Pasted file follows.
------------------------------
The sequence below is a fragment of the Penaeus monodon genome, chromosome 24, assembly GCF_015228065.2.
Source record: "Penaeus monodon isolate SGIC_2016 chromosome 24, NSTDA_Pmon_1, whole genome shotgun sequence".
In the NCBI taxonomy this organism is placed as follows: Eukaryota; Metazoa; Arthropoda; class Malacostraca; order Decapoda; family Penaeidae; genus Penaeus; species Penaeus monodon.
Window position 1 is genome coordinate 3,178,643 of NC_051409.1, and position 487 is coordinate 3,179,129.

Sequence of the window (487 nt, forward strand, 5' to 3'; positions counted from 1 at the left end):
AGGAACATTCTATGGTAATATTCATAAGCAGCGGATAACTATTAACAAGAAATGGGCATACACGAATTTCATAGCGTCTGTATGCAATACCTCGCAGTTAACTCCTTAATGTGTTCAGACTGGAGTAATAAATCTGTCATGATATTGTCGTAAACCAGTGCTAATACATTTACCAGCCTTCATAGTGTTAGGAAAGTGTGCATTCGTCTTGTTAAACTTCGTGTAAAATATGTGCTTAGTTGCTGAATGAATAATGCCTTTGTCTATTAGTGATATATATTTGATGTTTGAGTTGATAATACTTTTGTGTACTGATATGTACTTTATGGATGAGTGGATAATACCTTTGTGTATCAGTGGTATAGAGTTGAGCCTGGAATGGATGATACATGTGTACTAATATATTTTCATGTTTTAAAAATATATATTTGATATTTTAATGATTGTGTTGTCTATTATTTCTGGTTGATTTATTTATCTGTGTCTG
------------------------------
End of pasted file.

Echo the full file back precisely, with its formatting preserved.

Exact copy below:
The sequence below is a fragment of the Penaeus monodon genome, chromosome 24, assembly GCF_015228065.2.
Source record: "Penaeus monodon isolate SGIC_2016 chromosome 24, NSTDA_Pmon_1, whole genome shotgun sequence".
In the NCBI taxonomy this organism is placed as follows: Eukaryota; Metazoa; Arthropoda; class Malacostraca; order Decapoda; family Penaeidae; genus Penaeus; species Penaeus monodon.
Window position 1 is genome coordinate 3,178,643 of NC_051409.1, and position 487 is coordinate 3,179,129.

Sequence of the window (487 nt, forward strand, 5' to 3'; positions counted from 1 at the left end):
AGGAACATTCTATGGTAATATTCATAAGCAGCGGATAACTATTAACAAGAAATGGGCATACACGAATTTCATAGCGTCTGTATGCAATACCTCGCAGTTAACTCCTTAATGTGTTCAGACTGGAGTAATAAATCTGTCATGATATTGTCGTAAACCAGTGCTAATACATTTACCAGCCTTCATAGTGTTAGGAAAGTGTGCATTCGTCTTGTTAAACTTCGTGTAAAATATGTGCTTAGTTGCTGAATGAATAATGCCTTTGTCTATTAGTGATATATATTTGATGTTTGAGTTGATAATACTTTTGTGTACTGATATGTACTTTATGGATGAGTGGATAATACCTTTGTGTATCAGTGGTATAGAGTTGAGCCTGGAATGGATGATACATGTGTACTAATATATTTTCATGTTTTAAAAATATATATTTGATATTTTAATGATTGTGTTGTCTATTATTTCTGGTTGATTTATTTATCTGTGTCTG